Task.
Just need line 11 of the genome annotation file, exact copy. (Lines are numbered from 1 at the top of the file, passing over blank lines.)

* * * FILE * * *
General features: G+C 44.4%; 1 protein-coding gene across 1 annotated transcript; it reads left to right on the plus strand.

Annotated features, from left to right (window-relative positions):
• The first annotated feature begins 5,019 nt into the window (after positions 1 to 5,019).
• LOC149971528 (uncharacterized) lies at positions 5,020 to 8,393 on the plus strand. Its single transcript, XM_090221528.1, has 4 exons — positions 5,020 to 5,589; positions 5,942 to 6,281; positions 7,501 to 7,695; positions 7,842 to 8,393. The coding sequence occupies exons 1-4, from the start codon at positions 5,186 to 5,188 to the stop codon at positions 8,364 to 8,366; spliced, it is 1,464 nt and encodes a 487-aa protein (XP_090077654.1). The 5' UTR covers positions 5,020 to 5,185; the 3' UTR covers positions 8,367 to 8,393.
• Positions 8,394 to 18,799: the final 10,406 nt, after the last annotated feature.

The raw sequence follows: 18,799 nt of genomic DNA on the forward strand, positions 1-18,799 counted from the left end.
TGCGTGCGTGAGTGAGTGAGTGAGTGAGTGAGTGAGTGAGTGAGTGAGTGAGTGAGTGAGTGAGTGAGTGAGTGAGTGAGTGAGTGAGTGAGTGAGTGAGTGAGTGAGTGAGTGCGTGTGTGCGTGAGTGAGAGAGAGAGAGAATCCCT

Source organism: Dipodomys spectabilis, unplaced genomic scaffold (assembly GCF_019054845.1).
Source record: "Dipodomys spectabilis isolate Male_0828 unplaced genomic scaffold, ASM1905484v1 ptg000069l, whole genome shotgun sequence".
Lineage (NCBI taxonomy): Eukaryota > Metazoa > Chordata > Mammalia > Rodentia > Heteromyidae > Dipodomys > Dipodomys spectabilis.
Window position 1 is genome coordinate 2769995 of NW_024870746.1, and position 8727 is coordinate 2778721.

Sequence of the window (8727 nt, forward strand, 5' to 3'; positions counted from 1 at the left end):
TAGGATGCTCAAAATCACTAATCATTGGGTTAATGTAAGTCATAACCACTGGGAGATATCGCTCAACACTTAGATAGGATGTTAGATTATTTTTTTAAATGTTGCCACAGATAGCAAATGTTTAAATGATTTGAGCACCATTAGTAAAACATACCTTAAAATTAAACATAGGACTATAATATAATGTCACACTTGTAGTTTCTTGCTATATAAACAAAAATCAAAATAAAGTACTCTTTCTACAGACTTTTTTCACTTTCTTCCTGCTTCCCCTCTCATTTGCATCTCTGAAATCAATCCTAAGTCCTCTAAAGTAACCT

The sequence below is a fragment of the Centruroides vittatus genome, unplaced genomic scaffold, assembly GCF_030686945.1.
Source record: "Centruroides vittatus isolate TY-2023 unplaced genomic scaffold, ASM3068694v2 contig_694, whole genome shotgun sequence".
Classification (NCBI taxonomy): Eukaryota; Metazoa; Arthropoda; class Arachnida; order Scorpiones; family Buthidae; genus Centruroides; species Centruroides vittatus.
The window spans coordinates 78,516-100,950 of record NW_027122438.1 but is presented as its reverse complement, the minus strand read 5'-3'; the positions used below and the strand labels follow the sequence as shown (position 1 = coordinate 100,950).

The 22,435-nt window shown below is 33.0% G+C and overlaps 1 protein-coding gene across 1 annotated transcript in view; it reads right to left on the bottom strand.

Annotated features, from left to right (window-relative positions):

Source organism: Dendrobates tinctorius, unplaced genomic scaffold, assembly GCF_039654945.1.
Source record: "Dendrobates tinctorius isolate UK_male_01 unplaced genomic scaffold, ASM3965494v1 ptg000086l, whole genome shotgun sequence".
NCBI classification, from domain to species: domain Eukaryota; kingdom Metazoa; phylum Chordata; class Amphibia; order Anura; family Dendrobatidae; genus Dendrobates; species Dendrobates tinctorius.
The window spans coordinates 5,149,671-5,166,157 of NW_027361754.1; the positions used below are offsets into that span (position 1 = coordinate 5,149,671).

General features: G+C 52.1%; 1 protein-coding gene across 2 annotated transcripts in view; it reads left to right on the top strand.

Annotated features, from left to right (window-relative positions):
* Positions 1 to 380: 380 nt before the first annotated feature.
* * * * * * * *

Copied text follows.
Window position 1 is genome coordinate 2769995 of NW_024870746.1, and position 8727 is coordinate 2778721.